So thanks to one and all for a great 2014, and all good wishes for good books and good reading during 2015.

CBR’s TOP 10 POSTS OF 2014

1. CBR’s Best Books of 2014titanic

2. Chicago Book Review’s Fall 2014 Preview

3. A ‘Titanic’ Achievement

4. A Very Good ‘Crisis’

5. A Melodious Memoir of Grit and Healing

6. A Happy Voyage

7. Chicago Publishers = Book Lovebutterfly stitching

8. CBR’s 2014 Holiday Reading Guide

9. Beauty and the ‘Butterfly’

10. A Novel Approach to Illinois Politics


Happy New Year!

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CBR_Logo2Here at Chicago Book Review, we love books. We love reading. But we really don’t like reading about all the shootings and murders that are plaguing this great city of ours. The causes are myriad, but so are the solutions.

There is no one, best way to alleviate the boredom, frustration, unemployment, and anger that push neighbors to shoot their own neighbors. Many great local organizations are working to provide safe havens, education, and other forms of support that will keep kids off the streets, that help keep families together, that provide shelter and food to those who need it. We like reading about organizations like that.

But, sometimes, reading isn’t enough. Sometimes action is called for.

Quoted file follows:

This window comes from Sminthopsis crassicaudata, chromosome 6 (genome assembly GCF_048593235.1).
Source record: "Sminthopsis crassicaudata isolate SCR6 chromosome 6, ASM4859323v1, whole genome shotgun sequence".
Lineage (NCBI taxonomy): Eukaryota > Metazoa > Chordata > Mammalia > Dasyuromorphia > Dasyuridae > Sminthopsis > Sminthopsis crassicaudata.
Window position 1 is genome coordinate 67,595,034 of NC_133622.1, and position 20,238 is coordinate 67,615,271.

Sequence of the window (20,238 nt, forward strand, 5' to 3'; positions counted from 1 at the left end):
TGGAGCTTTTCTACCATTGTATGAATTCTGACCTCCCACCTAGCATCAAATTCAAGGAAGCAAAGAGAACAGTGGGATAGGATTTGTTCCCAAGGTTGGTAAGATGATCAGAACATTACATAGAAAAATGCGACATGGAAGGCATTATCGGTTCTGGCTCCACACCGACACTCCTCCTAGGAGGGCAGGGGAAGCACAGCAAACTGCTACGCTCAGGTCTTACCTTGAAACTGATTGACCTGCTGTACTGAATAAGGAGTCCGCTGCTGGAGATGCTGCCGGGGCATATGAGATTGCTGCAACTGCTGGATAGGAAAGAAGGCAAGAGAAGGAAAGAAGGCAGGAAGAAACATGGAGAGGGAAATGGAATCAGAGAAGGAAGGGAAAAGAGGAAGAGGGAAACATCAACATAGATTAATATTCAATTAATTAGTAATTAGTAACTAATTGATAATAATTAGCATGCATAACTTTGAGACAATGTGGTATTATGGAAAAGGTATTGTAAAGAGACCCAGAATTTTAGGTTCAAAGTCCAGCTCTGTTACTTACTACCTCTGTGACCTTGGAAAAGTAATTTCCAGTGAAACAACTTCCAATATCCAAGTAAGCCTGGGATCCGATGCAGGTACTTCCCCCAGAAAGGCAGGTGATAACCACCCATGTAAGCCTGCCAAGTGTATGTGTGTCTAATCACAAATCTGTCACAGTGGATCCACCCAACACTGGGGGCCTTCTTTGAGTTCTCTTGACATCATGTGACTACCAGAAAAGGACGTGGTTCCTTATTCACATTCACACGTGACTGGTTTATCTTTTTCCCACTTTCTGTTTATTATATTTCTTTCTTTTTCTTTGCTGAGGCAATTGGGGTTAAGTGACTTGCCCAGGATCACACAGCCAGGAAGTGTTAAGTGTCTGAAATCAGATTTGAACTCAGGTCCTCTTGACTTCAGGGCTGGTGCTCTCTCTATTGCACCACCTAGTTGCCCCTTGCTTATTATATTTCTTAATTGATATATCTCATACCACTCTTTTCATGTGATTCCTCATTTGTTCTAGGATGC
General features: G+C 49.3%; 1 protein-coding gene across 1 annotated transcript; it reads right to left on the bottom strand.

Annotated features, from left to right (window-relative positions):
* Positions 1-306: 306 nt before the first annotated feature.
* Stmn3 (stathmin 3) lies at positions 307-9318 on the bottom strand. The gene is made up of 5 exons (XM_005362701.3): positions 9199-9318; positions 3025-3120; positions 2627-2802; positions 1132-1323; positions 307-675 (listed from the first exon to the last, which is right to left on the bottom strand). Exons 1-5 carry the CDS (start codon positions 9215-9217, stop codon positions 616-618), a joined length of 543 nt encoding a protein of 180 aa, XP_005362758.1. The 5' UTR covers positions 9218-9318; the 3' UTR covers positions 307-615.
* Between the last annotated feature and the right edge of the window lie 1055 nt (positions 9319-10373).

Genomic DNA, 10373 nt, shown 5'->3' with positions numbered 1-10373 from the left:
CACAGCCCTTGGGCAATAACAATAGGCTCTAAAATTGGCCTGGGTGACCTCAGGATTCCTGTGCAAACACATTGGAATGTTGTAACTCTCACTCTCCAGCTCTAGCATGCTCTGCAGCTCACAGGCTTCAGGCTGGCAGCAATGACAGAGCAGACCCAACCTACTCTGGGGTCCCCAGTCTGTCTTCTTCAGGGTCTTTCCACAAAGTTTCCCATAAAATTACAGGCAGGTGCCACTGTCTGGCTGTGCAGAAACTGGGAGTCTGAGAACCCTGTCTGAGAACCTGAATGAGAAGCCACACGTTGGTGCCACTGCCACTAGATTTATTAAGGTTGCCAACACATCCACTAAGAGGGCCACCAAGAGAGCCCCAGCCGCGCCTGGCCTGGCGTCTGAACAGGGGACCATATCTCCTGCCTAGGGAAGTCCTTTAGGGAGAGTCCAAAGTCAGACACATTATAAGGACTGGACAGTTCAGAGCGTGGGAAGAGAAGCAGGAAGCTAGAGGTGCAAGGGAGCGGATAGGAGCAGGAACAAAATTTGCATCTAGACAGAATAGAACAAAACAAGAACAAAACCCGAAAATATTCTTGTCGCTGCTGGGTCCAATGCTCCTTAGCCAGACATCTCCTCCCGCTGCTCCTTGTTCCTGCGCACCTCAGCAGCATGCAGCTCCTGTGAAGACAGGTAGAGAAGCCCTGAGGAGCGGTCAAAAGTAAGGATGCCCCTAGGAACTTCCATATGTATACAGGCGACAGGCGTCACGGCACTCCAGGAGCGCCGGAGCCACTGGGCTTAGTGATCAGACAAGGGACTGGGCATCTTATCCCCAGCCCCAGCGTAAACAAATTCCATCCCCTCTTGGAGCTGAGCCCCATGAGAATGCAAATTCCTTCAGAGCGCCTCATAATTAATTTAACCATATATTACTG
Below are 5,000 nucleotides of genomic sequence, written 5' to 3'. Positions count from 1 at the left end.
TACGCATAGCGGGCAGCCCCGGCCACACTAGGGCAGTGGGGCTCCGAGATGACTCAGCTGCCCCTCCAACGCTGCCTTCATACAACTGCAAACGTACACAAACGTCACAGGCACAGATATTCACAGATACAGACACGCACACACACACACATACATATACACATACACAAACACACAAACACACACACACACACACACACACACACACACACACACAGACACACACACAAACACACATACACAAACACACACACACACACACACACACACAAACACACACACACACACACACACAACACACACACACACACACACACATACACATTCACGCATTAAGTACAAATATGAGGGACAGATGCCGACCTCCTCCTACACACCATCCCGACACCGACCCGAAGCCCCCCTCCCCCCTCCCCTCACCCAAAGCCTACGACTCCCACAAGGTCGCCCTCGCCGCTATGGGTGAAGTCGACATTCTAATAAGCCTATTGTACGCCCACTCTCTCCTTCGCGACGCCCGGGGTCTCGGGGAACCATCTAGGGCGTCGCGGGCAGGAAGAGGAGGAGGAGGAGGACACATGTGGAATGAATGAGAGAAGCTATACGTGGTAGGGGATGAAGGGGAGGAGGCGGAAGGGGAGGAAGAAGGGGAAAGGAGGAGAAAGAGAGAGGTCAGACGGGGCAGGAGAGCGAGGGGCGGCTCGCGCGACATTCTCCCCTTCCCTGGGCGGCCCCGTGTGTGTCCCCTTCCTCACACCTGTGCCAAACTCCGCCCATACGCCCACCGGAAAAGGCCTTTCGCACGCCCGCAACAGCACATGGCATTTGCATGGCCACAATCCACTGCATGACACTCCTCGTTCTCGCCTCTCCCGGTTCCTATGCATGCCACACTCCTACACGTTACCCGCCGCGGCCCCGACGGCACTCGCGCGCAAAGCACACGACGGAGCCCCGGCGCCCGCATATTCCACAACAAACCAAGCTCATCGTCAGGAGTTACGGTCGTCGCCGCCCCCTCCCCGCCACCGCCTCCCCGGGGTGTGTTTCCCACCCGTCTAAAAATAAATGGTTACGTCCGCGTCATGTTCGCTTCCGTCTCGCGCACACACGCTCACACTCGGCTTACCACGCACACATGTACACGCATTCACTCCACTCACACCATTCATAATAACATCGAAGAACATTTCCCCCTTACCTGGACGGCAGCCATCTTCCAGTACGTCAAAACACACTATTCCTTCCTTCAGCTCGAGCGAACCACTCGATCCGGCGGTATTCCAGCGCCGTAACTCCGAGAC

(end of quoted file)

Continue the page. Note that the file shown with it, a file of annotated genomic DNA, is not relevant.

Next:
And so today, I propose a new initiative: BOOKS, NOT BULLETS

“Once you learn to read, you will be forever free.”
—Frederick Douglas

Can books keep neighbors from shooting their neighbors? Maybe not. But can books help people learn to read? Can they help improve literacy rates? Can improved literacy rates help reduce unemployment? Will reduced unemployment help diminish the violence? Maybe.

Could books be part of a virtuous circle? Maybe.

Could providing books to those who can’t afford them or don’t have access to them help in some small way? Maybe.

Could an afternoon spent reading keep at-risk children off the streets, away from gangs and bullets and violence? Maybe.


“People don’t realize how a man’s whole life can be changed by one book.”
—Malcom X

With that, I encourage you, readers, to share your love of books and reading. You can do so through any number of organizations in and around Chicago, organizations that work hard to alleviate the violence, the suffering, the unemployment, and so many other ills that push neighbors to attack their neighbors.


“Literacy is a bridge from misery to hope.”
—Kofi Anan

Is this a solution? Maybe not.

Is it a start? Maybe.

Donate books. Donate money. Donate time. Share your love of books and reading with a child, with a struggling reader.

Please consider one of these organizations. It’s a start. If one book could stop one bullet from taking one life, isn’t it worth it?


“There is no substitute for books in the life of a child.”
—Mary Ellen Chase

Chicago Citywide Literacy Coalition
First Book-Chicago
Literacy Chicago
Literacy Works
Open Books
UIC Center for Literacy

Have a favorite literacy organization that isn’t listed here? Share it with us!

—Kelli Christiansen